1. Extending the applicability of multigrid methods

    SciTech Connect

    Brannick, J; Brezina, M; Falgout, R; Manteuffel, T; McCormick, S; Ruge, J; Sheehan, B; Xu, J; Zikatanov, L

    2006-09-25

    Multigrid methods are ideal for solving the increasingly large-scale problems that arise in numerical simulations of physical phenomena because of their potential for computational costs and memory requirements that scale linearly with the degrees of freedom. Unfortunately, they have been historically limited by their applicability to elliptic-type problems and the need for special handling in their implementation. In this paper, we present an overview of several recent theoretical and algorithmic advances made by the TOPS multigrid partners and their collaborators in extending applicability of multigrid methods. Specific examples that are presented include quantum chromodynamics, radiation transport, and electromagnetics.

  2. Development of a method for environmentally friendly chemical peptide synthesis in water using water-dispersible amino acid nanoparticles

    PubMed Central

    2011-01-01

    Due to the vast importance of peptides in biological processes, there is an escalating need for synthetic peptides to be used in a wide variety of applications. However, the consumption of organic solvent is extremely large in chemical peptide syntheses because of the multiple condensation steps in organic solvents. That is, the current synthesis method is not environmentally friendly. From the viewpoint of green sustainable chemistry, we focused on developing an organic solvent-free synthetic method using water, an environmentally friendly solvent. Here we described in-water synthesis technology using water-dispersible protected amino acids. PMID:21867548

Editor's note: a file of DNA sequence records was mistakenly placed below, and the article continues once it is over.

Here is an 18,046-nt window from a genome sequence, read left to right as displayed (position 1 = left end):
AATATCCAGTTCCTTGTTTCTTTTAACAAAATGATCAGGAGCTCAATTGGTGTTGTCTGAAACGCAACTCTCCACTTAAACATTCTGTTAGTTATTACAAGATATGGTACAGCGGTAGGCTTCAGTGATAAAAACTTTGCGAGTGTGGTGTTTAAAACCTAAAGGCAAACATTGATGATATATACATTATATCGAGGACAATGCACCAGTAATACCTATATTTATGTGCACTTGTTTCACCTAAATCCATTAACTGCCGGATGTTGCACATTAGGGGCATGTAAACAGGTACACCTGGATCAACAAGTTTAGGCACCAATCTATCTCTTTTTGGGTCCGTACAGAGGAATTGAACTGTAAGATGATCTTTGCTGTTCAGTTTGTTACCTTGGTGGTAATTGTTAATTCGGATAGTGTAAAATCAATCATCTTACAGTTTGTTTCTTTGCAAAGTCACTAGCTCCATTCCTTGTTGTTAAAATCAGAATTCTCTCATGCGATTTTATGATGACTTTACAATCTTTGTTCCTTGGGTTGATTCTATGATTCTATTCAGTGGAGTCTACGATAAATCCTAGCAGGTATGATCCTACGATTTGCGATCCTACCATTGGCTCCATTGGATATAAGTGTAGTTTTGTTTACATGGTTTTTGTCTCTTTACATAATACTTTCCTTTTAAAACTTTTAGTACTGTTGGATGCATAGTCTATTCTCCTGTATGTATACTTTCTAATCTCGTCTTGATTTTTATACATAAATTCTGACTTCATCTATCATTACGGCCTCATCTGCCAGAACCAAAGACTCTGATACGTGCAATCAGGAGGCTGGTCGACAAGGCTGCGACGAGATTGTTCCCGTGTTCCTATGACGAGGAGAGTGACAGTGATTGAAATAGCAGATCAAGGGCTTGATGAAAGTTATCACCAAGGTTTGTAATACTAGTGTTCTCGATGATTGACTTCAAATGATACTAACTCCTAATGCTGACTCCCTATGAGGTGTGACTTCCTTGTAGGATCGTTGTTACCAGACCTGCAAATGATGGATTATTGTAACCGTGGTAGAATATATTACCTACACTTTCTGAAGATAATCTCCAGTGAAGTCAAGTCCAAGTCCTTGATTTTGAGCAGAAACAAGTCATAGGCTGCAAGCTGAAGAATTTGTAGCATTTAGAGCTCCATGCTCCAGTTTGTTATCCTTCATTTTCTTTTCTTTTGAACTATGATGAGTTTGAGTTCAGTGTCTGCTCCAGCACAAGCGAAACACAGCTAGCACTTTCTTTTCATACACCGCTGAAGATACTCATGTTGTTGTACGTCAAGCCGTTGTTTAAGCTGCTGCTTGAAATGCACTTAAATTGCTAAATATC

3. Water quality assessment in Qu River based on fuzzy water pollution index method.

    PubMed

    Li, Ranran; Zou, Zhihong; An, Yan

    2016-12-01

    A fuzzy improved water pollution index was proposed based on fuzzy inference system and water pollution index. This method can not only give a comprehensive water quality rank, but also describe the water quality situation with a quantitative value, which is convenient for the water quality comparison between the same ranks. This proposed method is used to assess water quality of Qu River in Sichuan, China. Data used in the assessment were collected from four monitoring stations from 2006 to 2010. The assessment results show that Qu River water quality presents a downward trend and the overall water quality in 2010 is the worst. The spatial variation indicates that water quality of Nanbashequ section is the pessimal. For the sake of comparison, fuzzy comprehensive evaluation and grey relational method were also employed to assess water quality of Qu River. The comparisons of these three approaches' assessment results show that the proposed method is reliable.

  4. Evaluation of different field methods for measuring soil water infiltration

    NASA Astrophysics Data System (ADS)

    Pla-Sentís, Ildefonso; Fonseca, Francisco

    2010-05-01